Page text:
Monitor the health of your community here

The Eyes & Sinus Infections

**Sinusitis, or a sinus infection, is a common medical condition that affects 10 million to 15 million people each year, notes the Merck Manual Home Health Handbook 12. Characterized by pain or pressure between the eyes and around the forehead and nose, the condition can last weeks or months. While most infections disappear on their own, in severe cases, a sinus infection can cause life-threatening disease and vision loss, warns Dr. Jay M. Dutton of the American Rhinologic Society 26.

Is This an Emergency?

If you are experiencing serious medical symptoms, seek emergency treatment immediately.


A sinus infection occurs when sinuses -- empty cavities behind your cheeks, nose and around your eyes -- become swollen, preventing mucus from properly draining into the nasal passages, according to the Centers for Disease Control and Prevention 2. A bacterial infection from an upper respiratory tract infection, which often begins as a cold, is the most frequent cause of a sinus infection 2. Other causes include allergies, fungal infections, pollutants and a blockage or abnormality in the nasal passage.


How to Get Rid of Nasal & Throat Congestion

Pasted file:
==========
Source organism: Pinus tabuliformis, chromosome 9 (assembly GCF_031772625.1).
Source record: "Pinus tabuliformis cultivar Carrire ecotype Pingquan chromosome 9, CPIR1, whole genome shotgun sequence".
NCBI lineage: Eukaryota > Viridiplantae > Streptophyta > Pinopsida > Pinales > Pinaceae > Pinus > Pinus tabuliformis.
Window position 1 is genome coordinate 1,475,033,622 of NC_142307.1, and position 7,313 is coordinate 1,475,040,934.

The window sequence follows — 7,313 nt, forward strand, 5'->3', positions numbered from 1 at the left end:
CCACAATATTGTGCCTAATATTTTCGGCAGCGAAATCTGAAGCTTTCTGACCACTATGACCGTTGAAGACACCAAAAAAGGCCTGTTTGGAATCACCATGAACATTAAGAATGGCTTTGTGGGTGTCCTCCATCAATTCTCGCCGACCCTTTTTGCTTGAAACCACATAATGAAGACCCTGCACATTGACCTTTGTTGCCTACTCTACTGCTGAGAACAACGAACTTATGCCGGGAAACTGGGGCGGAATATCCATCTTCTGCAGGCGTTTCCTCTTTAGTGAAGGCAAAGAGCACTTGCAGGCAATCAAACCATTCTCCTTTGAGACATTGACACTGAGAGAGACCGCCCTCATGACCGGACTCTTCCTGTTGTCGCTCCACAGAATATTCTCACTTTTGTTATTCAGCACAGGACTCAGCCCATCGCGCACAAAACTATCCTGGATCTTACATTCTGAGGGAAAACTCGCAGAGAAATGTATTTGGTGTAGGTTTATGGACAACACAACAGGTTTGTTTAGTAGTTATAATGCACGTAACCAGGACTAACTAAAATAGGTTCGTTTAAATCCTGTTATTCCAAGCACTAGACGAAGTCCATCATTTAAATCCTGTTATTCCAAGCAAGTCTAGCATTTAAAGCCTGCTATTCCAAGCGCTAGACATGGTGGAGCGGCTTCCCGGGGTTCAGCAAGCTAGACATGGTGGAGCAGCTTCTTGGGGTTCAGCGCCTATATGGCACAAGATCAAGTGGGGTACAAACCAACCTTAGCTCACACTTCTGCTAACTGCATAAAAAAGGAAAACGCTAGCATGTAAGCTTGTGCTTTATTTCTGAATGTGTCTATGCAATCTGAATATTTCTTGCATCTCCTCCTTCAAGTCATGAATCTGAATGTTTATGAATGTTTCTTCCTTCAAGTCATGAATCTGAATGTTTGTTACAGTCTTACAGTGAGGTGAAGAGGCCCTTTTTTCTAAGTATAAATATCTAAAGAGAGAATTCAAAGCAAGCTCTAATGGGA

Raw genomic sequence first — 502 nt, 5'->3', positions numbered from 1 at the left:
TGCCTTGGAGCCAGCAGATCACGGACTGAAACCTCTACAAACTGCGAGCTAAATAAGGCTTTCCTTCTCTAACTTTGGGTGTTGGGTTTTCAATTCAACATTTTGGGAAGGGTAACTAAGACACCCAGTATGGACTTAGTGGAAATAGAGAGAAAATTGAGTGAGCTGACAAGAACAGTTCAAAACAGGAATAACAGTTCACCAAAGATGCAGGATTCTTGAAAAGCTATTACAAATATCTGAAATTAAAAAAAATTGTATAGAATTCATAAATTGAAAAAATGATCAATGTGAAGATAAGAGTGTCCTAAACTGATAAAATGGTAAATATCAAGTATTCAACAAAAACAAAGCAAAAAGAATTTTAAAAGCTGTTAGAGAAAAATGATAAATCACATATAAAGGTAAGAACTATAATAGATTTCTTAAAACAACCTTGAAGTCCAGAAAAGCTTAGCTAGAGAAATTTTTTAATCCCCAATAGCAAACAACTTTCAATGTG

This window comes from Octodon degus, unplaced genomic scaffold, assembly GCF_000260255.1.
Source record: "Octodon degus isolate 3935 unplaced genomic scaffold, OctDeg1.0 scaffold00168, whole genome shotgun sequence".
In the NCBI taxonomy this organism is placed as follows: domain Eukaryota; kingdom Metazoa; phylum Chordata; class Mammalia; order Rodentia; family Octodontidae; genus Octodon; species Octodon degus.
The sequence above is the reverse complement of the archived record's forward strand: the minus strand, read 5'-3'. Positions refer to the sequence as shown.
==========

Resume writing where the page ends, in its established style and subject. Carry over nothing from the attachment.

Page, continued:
Learn More

There are four types of sinusitis — acute, sub-acute, chronic or recurrent 4. Acute sinusitis may last up to four weeks, while sub-acute may last four to 12 weeks and chronic may last three months or longer, according to MedlinePlus 34. Three or more episodes of a sinus infection every year is known as recurrent sinusitis, the American Academy of Allergy Asthma and Immunology adds 25.


**An infection in the sinuses between the eyes and on either side of the nasal cavity, results in pain behind and between the eyes, a telltale sign of sinusitis, the Merck Manual Home Health Handbook notes 12. Accompanying this pain is often tearing and a headache over the forehead. Similarly, an infection of the sinuses in the cheekbones can also cause pain just below the eyes as well as a headache and toothache 2.


4 Possible Causes of Aching Ears and Headaches

Learn More

Various medical options are available to treat a sinus infection, depending on its cause and severity 2. Your doctor may prescribe a decongestant to help drain the sinuses and relieve pressure, a mucus-thinning medication, or a steroid nasal spray to reduce swelling to open the nasal passages, the American Academy of Allergy Asthma and Immunology notes 5. If you are suffering from severe swelling around your eyes, your doctor may prescribe an antibiotic. Other treatments include an antifungal medicine, or surgery if a nasal abnormality is the cause.


Avoid contact with people suffering from a cold and wash hands frequently to reduce your chances of developing an upper respiratory tract infection 2. Maintain a diet rich in fruits and vegetables to boost your immune system and drink plenty of fluids. Avoid smoke and pollutants, and use a humidifier to keep air moist.


An infection of the sinuses above or below and between and behind the eyes can cause the infection to spread to the eye, resulting in complications ranging from swelling of the eyelid and an infection of the tissue surrounding the eye, to vision loss and even blindness, note and the American Rhinologic Society 246.